EDL supporters shout slogans at the rally. Photograph: Getty Images

Daniel Trilling is the Editor of New Humanist magazine. He was formerly an Assistant Editor at the New Statesman.

Photo: Getty
Show Hide image

After Richmond Park, Labour MPs are haunted by a familiar ghost

Labour MPs in big cities fear the Liberal Democrats, while in the north, they fear Ukip. 

The Liberal Democrats’ victory in Richmond Park has Conservatives nervous, and rightly so. Not only did Sarah Olney take the votes of soft Conservatives who backed a Remain vote on 23 June, she also benefited from tactical voting from Labour voters.

Although Richmond Park is the fifth most pro-Remain constituency won by a Conservative at the 2015 election, the more significant number – for the Liberal Democrats at least – is 15: that’s the number of Tory-held seats they could win if they reduced the Labour vote by the same amount they managed in Richmond Park.

The Tories have two Brexit headaches, electorally speaking. The first is the direct loss of voters who backed David Cameron in 2015 and a Remain vote in 2016 to the Liberal Democrats. The second is that Brexit appears to have made Liberal Democrat candidates palatable to Labour voters who backed the party as the anti-Conservative option in seats where Labour is generally weak from 1992 to 2010, but stayed at home or voted Labour in 2015.

Although local council by-elections are not as dramatic as parliamentary ones, they offer clues as to how national elections may play out, and it’s worth noting that Richmond Park wasn’t the only place where the Liberal Democrats saw a dramatic surge in the party’s fortunes. They also made a dramatic gain in Chichester, which voted to leave.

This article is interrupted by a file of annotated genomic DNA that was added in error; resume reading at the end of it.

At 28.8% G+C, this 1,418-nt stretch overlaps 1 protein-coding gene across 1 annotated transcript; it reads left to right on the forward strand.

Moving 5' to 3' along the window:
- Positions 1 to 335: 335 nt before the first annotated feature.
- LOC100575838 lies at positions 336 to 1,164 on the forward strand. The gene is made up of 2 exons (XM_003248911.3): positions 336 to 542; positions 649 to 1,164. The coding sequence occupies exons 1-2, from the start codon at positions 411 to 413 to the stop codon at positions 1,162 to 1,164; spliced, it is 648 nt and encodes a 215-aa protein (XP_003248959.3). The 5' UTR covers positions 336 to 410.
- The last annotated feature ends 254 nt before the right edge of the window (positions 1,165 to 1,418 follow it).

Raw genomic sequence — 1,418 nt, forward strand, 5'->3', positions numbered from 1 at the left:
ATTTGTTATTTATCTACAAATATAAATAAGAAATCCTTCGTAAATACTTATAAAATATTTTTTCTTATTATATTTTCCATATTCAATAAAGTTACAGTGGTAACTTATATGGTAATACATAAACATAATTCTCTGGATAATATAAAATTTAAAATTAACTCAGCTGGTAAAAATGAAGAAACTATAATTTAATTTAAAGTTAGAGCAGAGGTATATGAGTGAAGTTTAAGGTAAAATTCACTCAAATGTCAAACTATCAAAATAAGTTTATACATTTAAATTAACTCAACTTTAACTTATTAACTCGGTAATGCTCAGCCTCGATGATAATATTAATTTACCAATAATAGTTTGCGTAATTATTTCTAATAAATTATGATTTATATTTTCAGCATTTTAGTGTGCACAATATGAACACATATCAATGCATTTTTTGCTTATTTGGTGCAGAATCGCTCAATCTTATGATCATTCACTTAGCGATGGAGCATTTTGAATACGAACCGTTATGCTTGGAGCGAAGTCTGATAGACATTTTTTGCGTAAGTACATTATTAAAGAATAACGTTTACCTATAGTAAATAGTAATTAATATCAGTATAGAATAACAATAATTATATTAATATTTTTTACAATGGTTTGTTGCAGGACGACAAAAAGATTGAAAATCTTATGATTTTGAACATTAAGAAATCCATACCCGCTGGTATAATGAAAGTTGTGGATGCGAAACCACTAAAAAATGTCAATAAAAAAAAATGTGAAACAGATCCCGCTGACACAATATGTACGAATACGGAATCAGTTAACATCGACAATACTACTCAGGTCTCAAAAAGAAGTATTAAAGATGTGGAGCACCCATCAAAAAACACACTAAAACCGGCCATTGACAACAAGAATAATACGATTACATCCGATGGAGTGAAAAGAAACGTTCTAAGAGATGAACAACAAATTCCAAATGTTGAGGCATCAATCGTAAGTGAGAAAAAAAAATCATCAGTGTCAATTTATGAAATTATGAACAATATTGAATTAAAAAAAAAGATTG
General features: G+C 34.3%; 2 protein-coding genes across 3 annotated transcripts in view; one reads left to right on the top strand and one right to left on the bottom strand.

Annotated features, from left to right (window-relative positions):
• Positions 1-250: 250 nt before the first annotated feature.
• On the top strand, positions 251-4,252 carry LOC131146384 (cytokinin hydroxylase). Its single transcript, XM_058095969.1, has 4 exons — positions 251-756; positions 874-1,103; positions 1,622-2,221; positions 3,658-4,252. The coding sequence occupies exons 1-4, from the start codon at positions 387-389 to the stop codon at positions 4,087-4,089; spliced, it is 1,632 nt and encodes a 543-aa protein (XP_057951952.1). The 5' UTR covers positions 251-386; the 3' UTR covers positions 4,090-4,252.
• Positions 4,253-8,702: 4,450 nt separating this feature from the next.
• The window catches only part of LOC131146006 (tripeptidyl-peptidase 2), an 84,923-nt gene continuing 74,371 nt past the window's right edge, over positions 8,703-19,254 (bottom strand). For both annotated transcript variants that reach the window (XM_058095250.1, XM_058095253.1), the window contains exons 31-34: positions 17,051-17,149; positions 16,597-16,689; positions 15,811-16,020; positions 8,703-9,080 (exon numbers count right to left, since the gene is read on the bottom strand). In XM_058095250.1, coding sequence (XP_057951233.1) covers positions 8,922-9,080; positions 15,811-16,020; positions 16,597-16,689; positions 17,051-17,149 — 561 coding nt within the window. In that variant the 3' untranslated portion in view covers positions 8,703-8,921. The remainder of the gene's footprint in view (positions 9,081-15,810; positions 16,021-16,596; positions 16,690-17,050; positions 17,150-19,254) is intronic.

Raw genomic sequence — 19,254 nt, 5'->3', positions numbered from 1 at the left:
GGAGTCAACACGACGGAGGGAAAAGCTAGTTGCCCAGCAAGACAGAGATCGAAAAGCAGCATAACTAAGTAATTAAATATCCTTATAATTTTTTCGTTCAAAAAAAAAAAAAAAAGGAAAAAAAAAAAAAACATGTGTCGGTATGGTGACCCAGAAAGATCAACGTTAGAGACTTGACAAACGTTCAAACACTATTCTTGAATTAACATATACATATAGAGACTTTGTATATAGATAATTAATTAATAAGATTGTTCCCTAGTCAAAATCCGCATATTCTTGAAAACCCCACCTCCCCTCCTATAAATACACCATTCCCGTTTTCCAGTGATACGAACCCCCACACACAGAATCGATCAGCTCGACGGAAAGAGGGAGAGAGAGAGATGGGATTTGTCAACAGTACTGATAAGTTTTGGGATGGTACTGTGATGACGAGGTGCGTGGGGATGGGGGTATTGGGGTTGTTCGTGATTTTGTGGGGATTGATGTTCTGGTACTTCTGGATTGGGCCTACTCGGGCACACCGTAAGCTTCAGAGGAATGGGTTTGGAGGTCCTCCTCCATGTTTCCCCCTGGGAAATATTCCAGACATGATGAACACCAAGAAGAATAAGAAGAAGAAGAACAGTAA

(That’s the other factor to remember in the “Leave/Remain” divide. In Liberal-Conservative battlegrounds where the majority of voters opted to leave, the third-placed Labour and Green vote tends to be heavily pro-Remain.)

But it’s not just Conservatives with the Liberal Democrats in second who have cause to be nervous.  Labour MPs outside of England's big cities have long been nervous that Ukip will do to them what the SNP did to their Scottish colleagues in 2015. That Ukip is now in second place in many seats that Labour once considered safe only adds to the sense of unease.

In a lot of seats, the closeness of Ukip is overstated. As one MP, who has the Conservatives in second place observed, “All that’s happened is you used to have five or six no-hopers, and all of that vote has gone to Ukip, so colleagues are nervous”. That’s true, to an extent. But it’s worth noting that the same thing could be said for the Liberal Democrats in Conservative seats in 1992. All they had done was to coagulate most of the “anyone but the Conservative” vote under their banner. In 1997, they took Conservative votes – and with it, picked up 28 formerly Tory seats.